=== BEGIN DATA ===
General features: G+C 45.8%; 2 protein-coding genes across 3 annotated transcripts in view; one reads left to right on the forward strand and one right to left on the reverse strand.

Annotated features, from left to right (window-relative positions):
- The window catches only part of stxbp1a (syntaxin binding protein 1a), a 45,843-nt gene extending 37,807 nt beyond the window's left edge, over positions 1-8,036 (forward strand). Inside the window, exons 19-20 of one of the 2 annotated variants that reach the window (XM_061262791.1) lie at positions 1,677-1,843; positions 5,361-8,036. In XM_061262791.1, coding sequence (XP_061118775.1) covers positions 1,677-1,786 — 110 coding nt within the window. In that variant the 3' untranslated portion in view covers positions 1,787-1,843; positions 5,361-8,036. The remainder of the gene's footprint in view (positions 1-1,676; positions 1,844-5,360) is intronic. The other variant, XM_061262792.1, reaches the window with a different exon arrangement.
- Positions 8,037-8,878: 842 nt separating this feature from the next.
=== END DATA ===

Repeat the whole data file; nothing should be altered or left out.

General features: G+C 45.8%; 2 protein-coding genes across 3 annotated transcripts in view; one reads left to right on the forward strand and one right to left on the reverse strand.

Annotated features, from left to right (window-relative positions):
- The window catches only part of stxbp1a (syntaxin binding protein 1a), a 45,843-nt gene extending 37,807 nt beyond the window's left edge, over positions 1-8,036 (forward strand). Inside the window, exons 19-20 of one of the 2 annotated variants that reach the window (XM_061262791.1) lie at positions 1,677-1,843; positions 5,361-8,036. In XM_061262791.1, coding sequence (XP_061118775.1) covers positions 1,677-1,786 — 110 coding nt within the window. In that variant the 3' untranslated portion in view covers positions 1,787-1,843; positions 5,361-8,036. The remainder of the gene's footprint in view (positions 1-1,676; positions 1,844-5,360) is intronic. The other variant, XM_061262792.1, reaches the window with a different exon arrangement.
- Positions 8,037-8,878: 842 nt separating this feature from the next.